A Revolutionary Rotorcraft Lander

The Dragonfly rotorcraft lander is no ordinary drone. Weighing about 1,900 pounds (875 kilograms), Dragonfly will be about 12.5 feet (3.85 meters) long, 12.5 feet (3.85 meters) wide and more than 5.5 feet (1.75 meters) tall, carried by eight sets of 53-inch (1.35-meter) long rotors. The Dragonfly body consists of aluminum panels and interior decks as well as aluminum honeycomb fuselage skin, with a polymethacrylimide-based foam covering the fuselage. It’ll be powered by a 134 ampere-hour battery and multimission radioisotope thermoelectric generator (MMRTG). Heat from the MMRTG will also enable conductive thermal control on the way to Titan, and convective thermal control when Dragonfly operates at Titan.

Dragonfly will communicate directly with operators on Earth through NASA’s Deep Space Network, enabled by a large-gain antenna, a medium-gain antenna, a 100-watt traveling-wave tube amplifier and Johns Hopkins APL-designed Frontier radio (X-band only).

At Titan, Dragonfly will rely on a mobility system that includes lidar (light-detection and ranging), inertial measurement units, navigation cameras, pressure sensors and wind sensors.

Dragonfly Design

Science Payload

Dragonfly centers on a game-changing approach to planetary exploration, employing a rotorcraft-lander to travel between and sample diverse sites on Saturn’s largest moon. With contributions from partners around the globe, Dragonfly’s scientific payload will characterize the habitability of Titan's environment, investigate the progression of prebiotic chemistry in an environment where carbon-rich material and liquid water may have mixed for an extended period, and even search for chemical indications of whether water-based or hydrocarbon-based life once existed on Titan.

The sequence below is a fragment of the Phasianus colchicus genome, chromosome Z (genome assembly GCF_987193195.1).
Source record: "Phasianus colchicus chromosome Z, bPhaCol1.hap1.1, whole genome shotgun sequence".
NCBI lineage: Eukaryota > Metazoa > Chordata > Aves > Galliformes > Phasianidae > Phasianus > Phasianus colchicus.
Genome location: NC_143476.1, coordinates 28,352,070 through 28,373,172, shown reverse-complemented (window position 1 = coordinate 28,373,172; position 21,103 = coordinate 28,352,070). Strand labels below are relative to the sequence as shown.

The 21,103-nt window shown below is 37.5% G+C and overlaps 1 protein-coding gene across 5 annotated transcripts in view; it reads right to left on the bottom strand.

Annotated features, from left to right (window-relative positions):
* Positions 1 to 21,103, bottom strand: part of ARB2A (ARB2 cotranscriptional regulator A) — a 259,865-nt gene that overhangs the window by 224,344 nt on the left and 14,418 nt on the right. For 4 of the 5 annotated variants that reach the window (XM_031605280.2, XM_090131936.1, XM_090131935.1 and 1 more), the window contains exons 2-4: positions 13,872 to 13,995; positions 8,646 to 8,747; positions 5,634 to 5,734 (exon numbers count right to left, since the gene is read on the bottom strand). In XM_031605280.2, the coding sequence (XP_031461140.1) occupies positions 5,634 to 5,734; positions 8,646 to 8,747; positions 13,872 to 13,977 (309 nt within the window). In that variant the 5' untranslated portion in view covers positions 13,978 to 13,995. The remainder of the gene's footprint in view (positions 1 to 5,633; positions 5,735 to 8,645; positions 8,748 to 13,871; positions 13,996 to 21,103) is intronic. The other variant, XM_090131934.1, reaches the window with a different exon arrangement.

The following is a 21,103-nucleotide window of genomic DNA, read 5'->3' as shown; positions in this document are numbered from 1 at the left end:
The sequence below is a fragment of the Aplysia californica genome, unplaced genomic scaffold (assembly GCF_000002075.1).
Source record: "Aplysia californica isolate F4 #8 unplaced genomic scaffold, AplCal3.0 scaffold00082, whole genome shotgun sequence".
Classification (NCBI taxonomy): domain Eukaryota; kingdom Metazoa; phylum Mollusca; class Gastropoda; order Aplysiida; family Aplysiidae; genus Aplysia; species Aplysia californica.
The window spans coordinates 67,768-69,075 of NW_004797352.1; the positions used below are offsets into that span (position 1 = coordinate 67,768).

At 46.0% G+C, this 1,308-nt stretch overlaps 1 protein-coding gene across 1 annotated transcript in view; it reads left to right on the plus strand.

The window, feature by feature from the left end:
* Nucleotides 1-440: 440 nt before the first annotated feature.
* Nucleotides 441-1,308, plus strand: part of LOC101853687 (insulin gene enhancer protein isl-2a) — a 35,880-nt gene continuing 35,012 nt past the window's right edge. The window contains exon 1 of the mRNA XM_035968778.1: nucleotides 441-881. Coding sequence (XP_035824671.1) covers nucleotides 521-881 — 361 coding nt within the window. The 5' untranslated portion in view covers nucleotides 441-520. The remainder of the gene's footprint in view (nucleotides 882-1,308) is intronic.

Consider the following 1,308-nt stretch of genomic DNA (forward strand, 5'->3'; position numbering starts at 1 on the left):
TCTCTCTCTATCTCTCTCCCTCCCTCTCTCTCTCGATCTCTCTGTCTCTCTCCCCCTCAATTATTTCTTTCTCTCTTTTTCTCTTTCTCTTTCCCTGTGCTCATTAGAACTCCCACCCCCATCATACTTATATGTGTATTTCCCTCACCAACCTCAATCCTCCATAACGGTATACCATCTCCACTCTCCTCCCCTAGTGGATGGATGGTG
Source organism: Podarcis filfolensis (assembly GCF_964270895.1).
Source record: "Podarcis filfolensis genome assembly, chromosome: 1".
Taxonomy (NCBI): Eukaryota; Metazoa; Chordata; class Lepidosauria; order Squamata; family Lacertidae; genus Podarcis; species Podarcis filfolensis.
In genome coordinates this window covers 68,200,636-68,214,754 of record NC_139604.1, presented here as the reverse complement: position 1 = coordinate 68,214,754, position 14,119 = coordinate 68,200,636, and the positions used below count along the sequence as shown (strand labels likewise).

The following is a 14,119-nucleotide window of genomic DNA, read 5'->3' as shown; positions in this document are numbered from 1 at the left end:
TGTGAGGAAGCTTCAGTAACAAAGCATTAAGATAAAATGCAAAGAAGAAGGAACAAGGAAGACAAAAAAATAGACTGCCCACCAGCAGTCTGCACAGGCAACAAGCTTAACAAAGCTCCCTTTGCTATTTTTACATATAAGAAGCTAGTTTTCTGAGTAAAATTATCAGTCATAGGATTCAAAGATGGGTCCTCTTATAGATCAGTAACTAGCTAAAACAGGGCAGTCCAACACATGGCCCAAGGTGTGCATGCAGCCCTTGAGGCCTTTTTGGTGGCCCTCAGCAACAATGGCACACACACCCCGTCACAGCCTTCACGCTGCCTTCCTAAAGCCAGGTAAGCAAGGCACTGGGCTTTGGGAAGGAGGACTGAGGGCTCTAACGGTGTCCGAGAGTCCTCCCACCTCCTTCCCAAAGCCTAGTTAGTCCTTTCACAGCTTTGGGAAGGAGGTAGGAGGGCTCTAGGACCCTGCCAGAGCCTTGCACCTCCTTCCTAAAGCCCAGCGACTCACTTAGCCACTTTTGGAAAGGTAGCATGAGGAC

DraMS: Mass Spectrometer

Development: NASA Goddard Space Flight Center, National Centre for Space Studies (CNES, France)

Job at Titan: Analyze chemical components and processes that produce biologically relevant compounds.

DrACO: Drill for Acquisition of Complex Organics

Development: Honeybee Robotics

Job at Titan: Rotary-percussive drill to sample and pneumatically transfer surface material to DraMS

DraGNS: Gamma-ray and Neutron Spectrometer

Development: Johns Hopkins APL, Lawrence Livermore National Laboratory

Job at Titan: Measure bulk elemental surface composition, including minor inorganics, to classify surface materials

DraGMet: Geophysics and Meteorology

Development: Johns Hopkins APL, Japan Aerospace Exploration Agency (JAXA)

Job at Titan: Monitor atmospheric conditions, constrain regolith properties, detect and characterize level of seismic activity

DragonCam: Camera Suite

Development: Malin Space Science Systems

Job at Titan: Characterize landforms and surface processes at multiple scales, surface and aerial imaging

Dragonfly Payload